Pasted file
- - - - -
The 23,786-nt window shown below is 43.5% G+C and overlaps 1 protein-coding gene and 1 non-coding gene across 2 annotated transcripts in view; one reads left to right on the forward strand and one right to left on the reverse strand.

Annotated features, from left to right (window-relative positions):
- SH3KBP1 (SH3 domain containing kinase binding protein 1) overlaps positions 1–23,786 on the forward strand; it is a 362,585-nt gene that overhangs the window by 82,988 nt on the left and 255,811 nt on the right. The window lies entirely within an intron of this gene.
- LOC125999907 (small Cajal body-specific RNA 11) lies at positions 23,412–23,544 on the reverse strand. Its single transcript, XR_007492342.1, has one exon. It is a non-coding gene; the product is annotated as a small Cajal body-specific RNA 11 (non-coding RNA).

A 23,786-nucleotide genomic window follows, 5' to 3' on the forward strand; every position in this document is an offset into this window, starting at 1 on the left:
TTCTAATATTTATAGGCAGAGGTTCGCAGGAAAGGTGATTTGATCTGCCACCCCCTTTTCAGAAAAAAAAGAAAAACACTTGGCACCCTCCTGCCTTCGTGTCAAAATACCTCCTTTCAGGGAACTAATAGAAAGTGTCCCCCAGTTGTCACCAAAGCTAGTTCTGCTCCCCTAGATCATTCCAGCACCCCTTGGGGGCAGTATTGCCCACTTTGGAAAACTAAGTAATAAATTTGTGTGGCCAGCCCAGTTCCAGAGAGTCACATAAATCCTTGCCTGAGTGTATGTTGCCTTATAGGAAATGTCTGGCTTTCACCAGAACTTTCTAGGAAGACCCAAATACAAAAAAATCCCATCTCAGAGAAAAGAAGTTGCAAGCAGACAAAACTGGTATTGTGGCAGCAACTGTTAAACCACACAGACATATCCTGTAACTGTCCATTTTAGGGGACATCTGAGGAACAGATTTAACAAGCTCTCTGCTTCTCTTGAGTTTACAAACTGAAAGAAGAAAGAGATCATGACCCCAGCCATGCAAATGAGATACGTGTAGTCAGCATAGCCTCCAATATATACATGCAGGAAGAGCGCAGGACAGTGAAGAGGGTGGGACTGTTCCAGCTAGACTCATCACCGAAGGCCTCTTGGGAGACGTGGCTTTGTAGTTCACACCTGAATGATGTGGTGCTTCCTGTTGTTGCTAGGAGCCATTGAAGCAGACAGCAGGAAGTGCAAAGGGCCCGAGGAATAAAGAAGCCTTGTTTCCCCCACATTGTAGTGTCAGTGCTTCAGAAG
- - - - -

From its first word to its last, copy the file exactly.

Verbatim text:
The 23,786-nt window shown below is 43.5% G+C and overlaps 1 protein-coding gene and 1 non-coding gene across 2 annotated transcripts in view; one reads left to right on the forward strand and one right to left on the reverse strand.

Annotated features, from left to right (window-relative positions):
- SH3KBP1 (SH3 domain containing kinase binding protein 1) overlaps positions 1–23,786 on the forward strand; it is a 362,585-nt gene that overhangs the window by 82,988 nt on the left and 255,811 nt on the right. The window lies entirely within an intron of this gene.
- LOC125999907 (small Cajal body-specific RNA 11) lies at positions 23,412–23,544 on the reverse strand. Its single transcript, XR_007492342.1, has one exon. It is a non-coding gene; the product is annotated as a small Cajal body-specific RNA 11 (non-coding RNA).

A 23,786-nucleotide genomic window follows, 5' to 3' on the forward strand; every position in this document is an offset into this window, starting at 1 on the left:
TTCTAATATTTATAGGCAGAGGTTCGCAGGAAAGGTGATTTGATCTGCCACCCCCTTTTCAGAAAAAAAAGAAAAACACTTGGCACCCTCCTGCCTTCGTGTCAAAATACCTCCTTTCAGGGAACTAATAGAAAGTGTCCCCCAGTTGTCACCAAAGCTAGTTCTGCTCCCCTAGATCATTCCAGCACCCCTTGGGGGCAGTATTGCCCACTTTGGAAAACTAAGTAATAAATTTGTGTGGCCAGCCCAGTTCCAGAGAGTCACATAAATCCTTGCCTGAGTGTATGTTGCCTTATAGGAAATGTCTGGCTTTCACCAGAACTTTCTAGGAAGACCCAAATACAAAAAAATCCCATCTCAGAGAAAAGAAGTTGCAAGCAGACAAAACTGGTATTGTGGCAGCAACTGTTAAACCACACAGACATATCCTGTAACTGTCCATTTTAGGGGACATCTGAGGAACAGATTTAACAAGCTCTCTGCTTCTCTTGAGTTTACAAACTGAAAGAAGAAAGAGATCATGACCCCAGCCATGCAAATGAGATACGTGTAGTCAGCATAGCCTCCAATATATACATGCAGGAAGAGCGCAGGACAGTGAAGAGGGTGGGACTGTTCCAGCTAGACTCATCACCGAAGGCCTCTTGGGAGACGTGGCTTTGTAGTTCACACCTGAATGATGTGGTGCTTCCTGTTGTTGCTAGGAGCCATTGAAGCAGACAGCAGGAAGTGCAAAGGGCCCGAGGAATAAAGAAGCCTTGTTTCCCCCACATTGTAGTGTCAGTGCTTCAGAAG